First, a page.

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Publié le par La vache rose

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Beautiful poem written by Rudyard Kipling.

Furthermore, I highly recommend you discover the french (http://lavacherose.over-blog.com/2015/05/tu-seras-un-homme-mon-fils.html) and the spanish versions (http://lavacheroseespagnole.over-blog.com/2015/08/si.html).

In the french blog 2 versions in slam and one is in french and italian (by I Muvrini for the italian part).

I add to this article some pictures and the full text.

I wouldn't not either miss to add some music, a beautiful song on the same theme " Father and son " by Cat Stevens at the end of the article.

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Some pictures... mother and kid 

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Some pictures... father and kid

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One day my prince will come and my father will smash him

One day my prince will come and my father will smash him

Some pictures... kid in family

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A grandfather has silver in hair and a lot of gold in the heart

A grandfather has silver in hair and a lot of gold in the heart

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Some more pictures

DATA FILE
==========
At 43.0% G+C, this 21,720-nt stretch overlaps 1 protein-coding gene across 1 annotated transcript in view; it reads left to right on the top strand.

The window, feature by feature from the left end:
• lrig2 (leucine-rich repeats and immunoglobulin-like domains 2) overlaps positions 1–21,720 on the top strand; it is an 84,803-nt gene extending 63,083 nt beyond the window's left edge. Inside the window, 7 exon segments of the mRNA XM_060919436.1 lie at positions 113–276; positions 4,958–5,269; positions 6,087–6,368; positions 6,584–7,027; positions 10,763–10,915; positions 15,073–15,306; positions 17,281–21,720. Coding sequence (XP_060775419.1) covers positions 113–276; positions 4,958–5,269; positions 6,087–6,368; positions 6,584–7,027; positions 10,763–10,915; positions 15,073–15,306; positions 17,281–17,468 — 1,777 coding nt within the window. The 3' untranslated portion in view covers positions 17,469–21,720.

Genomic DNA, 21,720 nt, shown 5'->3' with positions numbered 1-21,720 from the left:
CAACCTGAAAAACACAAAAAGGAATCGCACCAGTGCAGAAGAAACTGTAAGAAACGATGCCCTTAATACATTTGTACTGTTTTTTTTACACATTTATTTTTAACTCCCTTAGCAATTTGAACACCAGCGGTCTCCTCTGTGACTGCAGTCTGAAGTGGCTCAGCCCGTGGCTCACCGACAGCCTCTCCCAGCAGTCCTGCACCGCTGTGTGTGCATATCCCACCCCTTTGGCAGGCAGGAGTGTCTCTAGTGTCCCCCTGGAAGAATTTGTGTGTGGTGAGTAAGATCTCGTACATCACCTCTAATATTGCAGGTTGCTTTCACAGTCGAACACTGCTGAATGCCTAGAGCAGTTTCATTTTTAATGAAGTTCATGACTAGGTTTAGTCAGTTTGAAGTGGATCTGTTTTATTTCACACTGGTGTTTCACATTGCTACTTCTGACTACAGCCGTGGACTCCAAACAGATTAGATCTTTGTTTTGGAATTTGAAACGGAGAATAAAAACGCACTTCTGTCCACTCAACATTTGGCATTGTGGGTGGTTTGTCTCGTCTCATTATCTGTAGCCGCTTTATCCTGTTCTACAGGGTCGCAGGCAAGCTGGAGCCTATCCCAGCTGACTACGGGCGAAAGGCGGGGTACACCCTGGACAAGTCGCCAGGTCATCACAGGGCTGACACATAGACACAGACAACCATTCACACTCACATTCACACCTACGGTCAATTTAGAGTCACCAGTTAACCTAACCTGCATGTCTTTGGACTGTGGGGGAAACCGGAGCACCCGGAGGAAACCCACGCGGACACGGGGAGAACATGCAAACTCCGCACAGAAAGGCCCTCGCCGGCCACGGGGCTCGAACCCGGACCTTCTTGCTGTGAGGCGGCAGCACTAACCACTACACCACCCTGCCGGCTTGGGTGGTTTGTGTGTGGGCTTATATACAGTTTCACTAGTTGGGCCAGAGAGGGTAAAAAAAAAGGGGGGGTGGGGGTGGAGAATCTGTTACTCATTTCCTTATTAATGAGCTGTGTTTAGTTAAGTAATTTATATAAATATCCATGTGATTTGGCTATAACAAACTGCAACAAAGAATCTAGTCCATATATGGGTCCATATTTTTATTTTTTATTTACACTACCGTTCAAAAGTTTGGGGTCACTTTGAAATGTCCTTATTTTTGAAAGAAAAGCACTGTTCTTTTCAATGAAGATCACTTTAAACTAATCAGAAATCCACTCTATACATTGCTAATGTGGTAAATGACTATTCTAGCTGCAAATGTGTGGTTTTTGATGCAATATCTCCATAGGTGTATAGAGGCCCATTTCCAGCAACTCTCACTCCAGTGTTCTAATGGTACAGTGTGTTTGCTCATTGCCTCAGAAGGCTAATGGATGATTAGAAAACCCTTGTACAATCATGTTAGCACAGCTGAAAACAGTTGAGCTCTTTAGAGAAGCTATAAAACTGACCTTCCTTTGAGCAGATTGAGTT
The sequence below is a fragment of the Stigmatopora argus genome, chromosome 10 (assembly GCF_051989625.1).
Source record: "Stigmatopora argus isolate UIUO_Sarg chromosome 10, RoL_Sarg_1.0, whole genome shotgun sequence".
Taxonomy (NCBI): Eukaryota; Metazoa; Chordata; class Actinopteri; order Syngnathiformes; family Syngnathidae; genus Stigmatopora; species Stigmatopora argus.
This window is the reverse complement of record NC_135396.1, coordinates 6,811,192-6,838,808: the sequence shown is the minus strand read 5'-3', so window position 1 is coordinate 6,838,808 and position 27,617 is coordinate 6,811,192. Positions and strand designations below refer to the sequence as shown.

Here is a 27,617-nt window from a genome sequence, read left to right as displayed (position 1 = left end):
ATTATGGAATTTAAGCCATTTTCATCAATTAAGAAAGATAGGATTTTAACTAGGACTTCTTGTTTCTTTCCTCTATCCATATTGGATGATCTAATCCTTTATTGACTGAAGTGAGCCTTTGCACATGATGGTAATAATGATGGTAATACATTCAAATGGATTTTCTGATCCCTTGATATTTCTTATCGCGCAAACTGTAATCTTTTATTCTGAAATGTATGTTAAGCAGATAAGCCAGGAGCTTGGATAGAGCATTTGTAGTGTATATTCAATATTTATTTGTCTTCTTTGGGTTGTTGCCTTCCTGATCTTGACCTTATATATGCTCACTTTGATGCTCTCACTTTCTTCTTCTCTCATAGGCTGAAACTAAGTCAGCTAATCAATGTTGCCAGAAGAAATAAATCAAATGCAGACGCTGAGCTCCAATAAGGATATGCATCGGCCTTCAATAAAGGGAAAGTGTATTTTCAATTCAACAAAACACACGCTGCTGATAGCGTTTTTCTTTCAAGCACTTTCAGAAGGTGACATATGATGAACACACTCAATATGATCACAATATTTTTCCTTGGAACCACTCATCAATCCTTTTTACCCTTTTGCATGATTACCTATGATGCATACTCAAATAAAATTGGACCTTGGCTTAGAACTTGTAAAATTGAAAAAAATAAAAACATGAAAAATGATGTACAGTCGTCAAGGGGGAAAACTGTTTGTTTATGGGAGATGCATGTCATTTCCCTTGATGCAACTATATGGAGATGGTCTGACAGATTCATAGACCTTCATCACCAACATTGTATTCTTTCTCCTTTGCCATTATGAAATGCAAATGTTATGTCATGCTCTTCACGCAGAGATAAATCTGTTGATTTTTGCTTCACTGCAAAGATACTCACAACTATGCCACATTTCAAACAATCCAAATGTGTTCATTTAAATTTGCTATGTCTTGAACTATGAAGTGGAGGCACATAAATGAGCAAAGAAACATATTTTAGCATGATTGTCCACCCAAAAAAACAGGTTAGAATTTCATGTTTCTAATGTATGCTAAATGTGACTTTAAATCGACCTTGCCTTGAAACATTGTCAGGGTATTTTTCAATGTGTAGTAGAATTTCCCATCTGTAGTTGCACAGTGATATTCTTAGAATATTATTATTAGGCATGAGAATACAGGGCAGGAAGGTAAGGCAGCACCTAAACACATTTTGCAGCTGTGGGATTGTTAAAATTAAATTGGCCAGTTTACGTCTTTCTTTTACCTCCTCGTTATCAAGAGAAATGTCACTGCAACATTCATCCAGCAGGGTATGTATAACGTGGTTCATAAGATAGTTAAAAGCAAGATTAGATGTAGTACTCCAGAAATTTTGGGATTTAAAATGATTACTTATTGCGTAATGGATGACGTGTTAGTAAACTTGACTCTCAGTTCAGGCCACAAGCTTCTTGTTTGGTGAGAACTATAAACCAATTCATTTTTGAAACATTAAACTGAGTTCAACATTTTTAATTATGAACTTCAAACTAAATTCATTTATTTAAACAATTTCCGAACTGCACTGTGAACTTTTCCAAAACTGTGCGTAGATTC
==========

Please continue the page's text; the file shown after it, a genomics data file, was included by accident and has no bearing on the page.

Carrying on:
For a mother, even if a kid grow up, he stops as high as her heart
For a mother, even if a kid grow up, he stops as high as her heart

For a mother, even if a kid grow up, he stops as high as her heart

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If you can keep your head when all about you
Are losing theirs and blaming it on you,
If you can trust yourself when all men doubt you,
But make allowance for their doubting too;
If you can wait and not be tired by waiting,
Or being lied about, don’t deal in lies,
Or being hated, don’t give way to hating,
And yet don’t look too good, nor talk too wise:

If you can dream—and not make dreams your master;
If you can think—and not make thoughts your aim;
If you can meet with Triumph and Disaster
And treat those two impostors just the same;
If you can bear to hear the truth you’ve spoken
Twisted by knaves to make a trap for fools,
Or watch the things you gave your life to, broken,
And stoop and build ’em up with worn-out tools:

If you can make one heap of all your winnings
And risk it on one turn of pitch-and-toss,
And lose, and start again at your beginnings
And never breathe a word about your loss;
If you can force your heart and nerve and sinew
To serve your turn long after they are gone,
And so hold on when there is nothing in you
Except the Will which says to them: ‘Hold on!’

If you can talk with crowds and keep your virtue,
Or walk with Kings—nor lose the common touch,
If neither foes nor loving friends can hurt you,
If all men count with you, but none too much;
If you can fill the unforgiving minute
With sixty seconds’ worth of distance run,
Yours is the Earth and everything that’s in it,
And—which is more—you’ll be a Man, my son!

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